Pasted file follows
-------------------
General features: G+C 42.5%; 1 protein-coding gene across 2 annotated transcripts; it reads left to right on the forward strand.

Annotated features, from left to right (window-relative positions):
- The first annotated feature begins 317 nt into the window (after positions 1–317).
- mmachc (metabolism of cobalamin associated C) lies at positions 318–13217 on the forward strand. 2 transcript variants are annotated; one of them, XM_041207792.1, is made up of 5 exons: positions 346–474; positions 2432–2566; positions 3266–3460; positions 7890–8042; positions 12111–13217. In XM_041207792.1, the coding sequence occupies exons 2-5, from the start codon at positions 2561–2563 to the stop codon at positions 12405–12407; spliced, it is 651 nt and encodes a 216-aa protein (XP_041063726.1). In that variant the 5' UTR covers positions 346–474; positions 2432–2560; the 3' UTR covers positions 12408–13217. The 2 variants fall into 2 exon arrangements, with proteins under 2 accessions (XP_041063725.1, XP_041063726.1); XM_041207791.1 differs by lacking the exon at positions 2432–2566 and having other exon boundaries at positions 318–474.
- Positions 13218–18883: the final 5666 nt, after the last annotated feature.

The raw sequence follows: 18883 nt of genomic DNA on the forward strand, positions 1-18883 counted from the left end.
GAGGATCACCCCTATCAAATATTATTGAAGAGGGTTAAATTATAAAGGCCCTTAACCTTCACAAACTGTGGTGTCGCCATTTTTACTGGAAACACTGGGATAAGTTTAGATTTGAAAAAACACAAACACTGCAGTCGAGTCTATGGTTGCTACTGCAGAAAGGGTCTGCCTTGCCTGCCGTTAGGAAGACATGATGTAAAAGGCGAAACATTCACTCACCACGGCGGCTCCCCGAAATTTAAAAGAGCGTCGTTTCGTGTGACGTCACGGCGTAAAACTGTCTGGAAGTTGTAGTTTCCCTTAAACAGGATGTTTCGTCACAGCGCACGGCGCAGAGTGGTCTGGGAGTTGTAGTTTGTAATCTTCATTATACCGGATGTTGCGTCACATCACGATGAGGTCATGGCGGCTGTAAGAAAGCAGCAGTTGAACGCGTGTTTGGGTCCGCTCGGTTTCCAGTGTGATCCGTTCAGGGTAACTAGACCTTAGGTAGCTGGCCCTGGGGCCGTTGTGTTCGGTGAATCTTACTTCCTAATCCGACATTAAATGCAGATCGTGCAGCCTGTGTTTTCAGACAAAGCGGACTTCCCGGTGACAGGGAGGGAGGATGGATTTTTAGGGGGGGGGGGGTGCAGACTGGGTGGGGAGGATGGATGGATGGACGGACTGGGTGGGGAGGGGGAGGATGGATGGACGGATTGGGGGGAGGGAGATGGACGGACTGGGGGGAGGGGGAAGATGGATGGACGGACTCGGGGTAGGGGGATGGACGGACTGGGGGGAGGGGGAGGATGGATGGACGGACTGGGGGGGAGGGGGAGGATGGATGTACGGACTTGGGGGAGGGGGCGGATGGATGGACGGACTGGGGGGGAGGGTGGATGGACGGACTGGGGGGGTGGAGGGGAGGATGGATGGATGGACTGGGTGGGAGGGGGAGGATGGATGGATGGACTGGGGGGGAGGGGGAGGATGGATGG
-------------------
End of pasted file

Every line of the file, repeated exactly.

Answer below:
General features: G+C 42.5%; 1 protein-coding gene across 2 annotated transcripts; it reads left to right on the forward strand.

Annotated features, from left to right (window-relative positions):
- The first annotated feature begins 317 nt into the window (after positions 1–317).
- mmachc (metabolism of cobalamin associated C) lies at positions 318–13217 on the forward strand. 2 transcript variants are annotated; one of them, XM_041207792.1, is made up of 5 exons: positions 346–474; positions 2432–2566; positions 3266–3460; positions 7890–8042; positions 12111–13217. In XM_041207792.1, the coding sequence occupies exons 2-5, from the start codon at positions 2561–2563 to the stop codon at positions 12405–12407; spliced, it is 651 nt and encodes a 216-aa protein (XP_041063726.1). In that variant the 5' UTR covers positions 346–474; positions 2432–2560; the 3' UTR covers positions 12408–13217. The 2 variants fall into 2 exon arrangements, with proteins under 2 accessions (XP_041063725.1, XP_041063726.1); XM_041207791.1 differs by lacking the exon at positions 2432–2566 and having other exon boundaries at positions 318–474.
- Positions 13218–18883: the final 5666 nt, after the last annotated feature.

The raw sequence follows: 18883 nt of genomic DNA on the forward strand, positions 1-18883 counted from the left end.
GAGGATCACCCCTATCAAATATTATTGAAGAGGGTTAAATTATAAAGGCCCTTAACCTTCACAAACTGTGGTGTCGCCATTTTTACTGGAAACACTGGGATAAGTTTAGATTTGAAAAAACACAAACACTGCAGTCGAGTCTATGGTTGCTACTGCAGAAAGGGTCTGCCTTGCCTGCCGTTAGGAAGACATGATGTAAAAGGCGAAACATTCACTCACCACGGCGGCTCCCCGAAATTTAAAAGAGCGTCGTTTCGTGTGACGTCACGGCGTAAAACTGTCTGGAAGTTGTAGTTTCCCTTAAACAGGATGTTTCGTCACAGCGCACGGCGCAGAGTGGTCTGGGAGTTGTAGTTTGTAATCTTCATTATACCGGATGTTGCGTCACATCACGATGAGGTCATGGCGGCTGTAAGAAAGCAGCAGTTGAACGCGTGTTTGGGTCCGCTCGGTTTCCAGTGTGATCCGTTCAGGGTAACTAGACCTTAGGTAGCTGGCCCTGGGGCCGTTGTGTTCGGTGAATCTTACTTCCTAATCCGACATTAAATGCAGATCGTGCAGCCTGTGTTTTCAGACAAAGCGGACTTCCCGGTGACAGGGAGGGAGGATGGATTTTTAGGGGGGGGGGGGTGCAGACTGGGTGGGGAGGATGGATGGATGGACGGACTGGGTGGGGAGGGGGAGGATGGATGGACGGATTGGGGGGAGGGAGATGGACGGACTGGGGGGAGGGGGAAGATGGATGGACGGACTCGGGGTAGGGGGATGGACGGACTGGGGGGAGGGGGAGGATGGATGGACGGACTGGGGGGGAGGGGGAGGATGGATGTACGGACTTGGGGGAGGGGGCGGATGGATGGACGGACTGGGGGGGAGGGTGGATGGACGGACTGGGGGGGTGGAGGGGAGGATGGATGGATGGACTGGGTGGGAGGGGGAGGATGGATGGATGGACTGGGGGGGAGGGGGAGGATGGATGG